Osteogenesis imperfecta (OI) is the commonest inherited cause of fragility. The key feature at tissue level is the increased mineralisation density of bone tissue, resulting in bone becoming brittle. Not surprisingly the alternative name for osteogenesis imperfecta is “brittle bone disease”.
Over the last two decades the genetic origins of the disease have been elucidated in increasing detail, providing insights not only into collagen biochemistry but also other key processes involving osteoblast function as well as some changes where the precise mechanisms by which mutation leads to disease are yet to be determined. More than 20 different genes have now been identified in which mutations can result in the osteogenesis imperfecta phenotype. However, the phenotype-genotype correlation is limited (except for specific sub-types such as Type V) and clinical management typically reflects disease severity and the consequent effects on day-to-day life. Understanding disease-creating mechanisms in more detail holds out the prospect of targeted therapies in the future, but for now pharmacological treatment approaches still focus on increasing overall bone mass, rather than, for instance, altering bone material properties.
Most centres specialising in the care of OI patients therefore adopt a multidisciplinary approach in order to meet the wide range of patient’s needs. The application of this approach has been most notable in centres dealing with children; centres seeing primarily adults are now beginning to adopt similar methods of working. The need for a holistic approach is clear when considering the range of problems that affected individuals have with mobility, day-to-day activities, dental issues, surgical interventions affecting the limbs, spine and base of skull, fatigue and pain, as well as the ever present risk of fracture.
The application of this approach has been accelerated by the trials of anabolic therapies using both PTH and anti-sclerostin antibodies in adults where quality of life data have been systematically collected. There are on-going efforts, notably the Key4OI initiative, to define outcomes for patients and services that may help the development of guidelines for care. We also are beginning to understand that, particularly in children, quality of life is described similarly in different OI populations across the world. The development of the OI-QoL or OI Quality of Life Tool, soon to be further validated for both children and adults, represents an important step towards measuring quality of life that will have relevance both for health services and for research interventions. Perhaps the biggest stimulus to the more widespread application of the MDT approach has been the strong voice from the OI community through both national and international representative organisations. The UK Charity Brittle Bone Society, the OI Federation Europe, and the OI Foundation in the USA have all been strong supporters of and contributors to advancements in the field over the last 50 years and we hope they will continue to do so as new technologies and approaches for OI emerge. Specifically, the Brittle Bone Society have supported many tools and projects to gather data for OI including promotion of notable surveys by the James Lind Alliance, the RUDY study and EuRRBone. The BBS have also long been advocating the need for clinical care guidelines for OI, and campaigning for improved adult OI healthcare. The Charity hope for an MDT service for adults. If a new service is achieved then this would benefit not only OI but other rare bone conditions including HPP, XLH, Fibrous Dysplasia and other rare bone disorders.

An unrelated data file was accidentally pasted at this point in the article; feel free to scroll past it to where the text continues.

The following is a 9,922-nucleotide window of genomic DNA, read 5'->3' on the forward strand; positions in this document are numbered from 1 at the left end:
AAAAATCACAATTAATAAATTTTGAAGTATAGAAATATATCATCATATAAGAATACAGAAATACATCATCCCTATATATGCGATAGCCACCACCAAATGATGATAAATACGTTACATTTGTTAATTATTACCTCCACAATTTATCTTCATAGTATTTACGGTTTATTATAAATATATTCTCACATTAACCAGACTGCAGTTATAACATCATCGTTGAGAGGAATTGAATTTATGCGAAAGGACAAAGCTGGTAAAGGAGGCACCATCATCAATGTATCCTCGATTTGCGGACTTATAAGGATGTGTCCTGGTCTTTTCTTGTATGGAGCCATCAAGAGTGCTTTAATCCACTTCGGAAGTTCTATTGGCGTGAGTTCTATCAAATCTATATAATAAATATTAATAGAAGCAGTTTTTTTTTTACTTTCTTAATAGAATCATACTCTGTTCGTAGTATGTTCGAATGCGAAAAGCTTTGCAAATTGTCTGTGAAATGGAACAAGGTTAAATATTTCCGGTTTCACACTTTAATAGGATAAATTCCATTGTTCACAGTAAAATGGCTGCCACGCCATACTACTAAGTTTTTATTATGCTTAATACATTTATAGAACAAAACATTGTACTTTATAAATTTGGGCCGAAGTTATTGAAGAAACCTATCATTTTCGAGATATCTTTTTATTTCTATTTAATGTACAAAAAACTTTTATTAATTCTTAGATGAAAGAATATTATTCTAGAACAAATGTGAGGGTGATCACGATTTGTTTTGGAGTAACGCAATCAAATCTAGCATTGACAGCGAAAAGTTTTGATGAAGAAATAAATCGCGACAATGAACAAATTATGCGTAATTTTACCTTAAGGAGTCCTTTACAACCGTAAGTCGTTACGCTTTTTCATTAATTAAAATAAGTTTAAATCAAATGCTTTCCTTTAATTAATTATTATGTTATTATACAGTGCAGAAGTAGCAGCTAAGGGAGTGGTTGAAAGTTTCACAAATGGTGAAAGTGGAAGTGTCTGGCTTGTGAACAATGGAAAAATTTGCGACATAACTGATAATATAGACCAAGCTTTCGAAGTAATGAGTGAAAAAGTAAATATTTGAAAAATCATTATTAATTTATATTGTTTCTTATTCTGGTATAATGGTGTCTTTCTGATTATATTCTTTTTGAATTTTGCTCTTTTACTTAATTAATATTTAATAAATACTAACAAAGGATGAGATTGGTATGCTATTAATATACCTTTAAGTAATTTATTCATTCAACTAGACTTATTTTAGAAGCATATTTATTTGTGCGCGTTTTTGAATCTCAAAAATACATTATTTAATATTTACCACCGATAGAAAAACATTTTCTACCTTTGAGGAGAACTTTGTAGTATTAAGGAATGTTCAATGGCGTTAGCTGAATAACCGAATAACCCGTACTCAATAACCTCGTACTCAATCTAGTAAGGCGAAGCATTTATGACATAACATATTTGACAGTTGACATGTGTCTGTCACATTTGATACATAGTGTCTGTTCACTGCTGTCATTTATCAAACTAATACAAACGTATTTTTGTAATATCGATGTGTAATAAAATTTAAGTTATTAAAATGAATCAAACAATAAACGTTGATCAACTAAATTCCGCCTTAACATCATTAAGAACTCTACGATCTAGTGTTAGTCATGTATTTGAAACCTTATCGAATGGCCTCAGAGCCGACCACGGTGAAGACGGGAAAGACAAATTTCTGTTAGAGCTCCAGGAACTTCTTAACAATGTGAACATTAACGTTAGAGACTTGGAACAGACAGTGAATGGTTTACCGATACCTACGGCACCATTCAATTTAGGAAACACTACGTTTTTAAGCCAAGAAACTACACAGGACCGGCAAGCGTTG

Left to Right: Dr Francis Glorieux, Tracy Hart CEO of OIF, Ingunn Westerheim, President of OIFE, Patricia Osborne CEO of Brittle Bone Society and Elaine Healey Chairman of Brittle Bone Society and Prof Nick Bishop.